Quality goalies are made from a different material than the rest of us. The best goalies know all of the rules. It takes a certain kind of person to voluntarily dive into the path of a soccer ball moving in excess of thirty miles an hour and deal with the pressure of being the last defender for 90 minutes.
What are soccer rules for goalies?
- Handle the ball for 6 seconds
- No picking up the ball from team-mate
- Goal kicks within the 6-yard box/goal area
- Keeper stays on the line for a penalty
- Handling the ball outside of the box is a freekick
I remember a game from my club soccer days when our goalie was out of town. I was a midfielder and thought that being a keeper would be pretty fun. I naively volunteered to take his place at kickoff.
Fifteen minutes into the first half and down 3-0, I was pulled off to give someone else a try. As I walked to the sideline with slumped shoulders and head hanging, I remember the coach say jokingly ‘Rough day?’.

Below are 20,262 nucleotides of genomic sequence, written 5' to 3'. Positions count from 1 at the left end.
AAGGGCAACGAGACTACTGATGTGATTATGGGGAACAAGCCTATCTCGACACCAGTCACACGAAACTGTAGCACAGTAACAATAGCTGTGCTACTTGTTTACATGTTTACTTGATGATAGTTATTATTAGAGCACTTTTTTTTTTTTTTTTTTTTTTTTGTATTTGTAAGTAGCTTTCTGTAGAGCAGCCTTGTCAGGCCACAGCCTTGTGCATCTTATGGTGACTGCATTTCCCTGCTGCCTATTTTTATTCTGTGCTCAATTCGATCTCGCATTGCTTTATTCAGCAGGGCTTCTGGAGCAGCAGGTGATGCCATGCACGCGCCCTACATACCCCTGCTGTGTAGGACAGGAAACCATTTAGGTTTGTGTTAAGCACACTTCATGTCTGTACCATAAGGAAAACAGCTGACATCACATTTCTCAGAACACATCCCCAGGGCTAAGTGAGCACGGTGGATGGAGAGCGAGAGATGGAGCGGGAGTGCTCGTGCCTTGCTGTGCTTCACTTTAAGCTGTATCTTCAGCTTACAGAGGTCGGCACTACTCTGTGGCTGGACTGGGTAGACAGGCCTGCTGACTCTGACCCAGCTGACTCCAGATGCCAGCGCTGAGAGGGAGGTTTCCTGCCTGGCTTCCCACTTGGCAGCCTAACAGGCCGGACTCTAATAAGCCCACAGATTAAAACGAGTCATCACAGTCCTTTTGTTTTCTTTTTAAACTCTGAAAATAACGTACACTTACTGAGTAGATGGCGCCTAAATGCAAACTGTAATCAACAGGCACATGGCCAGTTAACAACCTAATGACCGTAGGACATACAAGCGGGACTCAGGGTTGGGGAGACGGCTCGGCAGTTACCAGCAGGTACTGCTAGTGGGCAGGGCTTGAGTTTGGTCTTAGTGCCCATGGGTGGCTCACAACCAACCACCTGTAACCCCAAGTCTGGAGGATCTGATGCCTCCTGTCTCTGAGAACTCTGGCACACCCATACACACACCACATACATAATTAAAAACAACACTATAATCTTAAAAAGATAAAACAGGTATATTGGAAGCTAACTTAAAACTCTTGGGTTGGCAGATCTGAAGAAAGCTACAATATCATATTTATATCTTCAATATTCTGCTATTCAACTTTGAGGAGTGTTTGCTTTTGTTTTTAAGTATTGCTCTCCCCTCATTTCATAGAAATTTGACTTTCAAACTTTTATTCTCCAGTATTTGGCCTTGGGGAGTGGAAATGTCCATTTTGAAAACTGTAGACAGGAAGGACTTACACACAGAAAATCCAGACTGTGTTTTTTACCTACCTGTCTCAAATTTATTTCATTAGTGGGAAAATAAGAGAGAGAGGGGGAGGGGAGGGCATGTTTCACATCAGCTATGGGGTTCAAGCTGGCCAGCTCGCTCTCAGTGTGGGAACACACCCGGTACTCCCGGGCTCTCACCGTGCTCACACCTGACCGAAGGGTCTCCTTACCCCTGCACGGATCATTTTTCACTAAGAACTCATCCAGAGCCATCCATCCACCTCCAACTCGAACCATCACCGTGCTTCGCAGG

I’ve gained a lot of respect for goalies, for putting their bodies on the line each game. As well as the knowledge required to play the position. This article will review the written rules for goalies and some insights and tips to assist you in playing the position.
- What are soccer rules for goalies?
- Equipment for Soccer Training/Games
- Soccer Rules for Goalies
- Goalkeeper Cannot Handle When…
- Offenses against the Goalkeeper
- The exception to Outfield Players
- Handling the Ball Outside of the Box
- Illegal Back Pass
- Denial of a Goal Scoring Opportunity
- Free Kicks
Equipment for Soccer Training/Games
All players that enter the field of play must wear;
- Shirt/jersey with sleeves – Different from oppositions goalkeeper, officials, and outfield players
- Shorts – Team supplied shorts or ones that allow movement
- Socks – Tape or material must be the same color as the garment it covers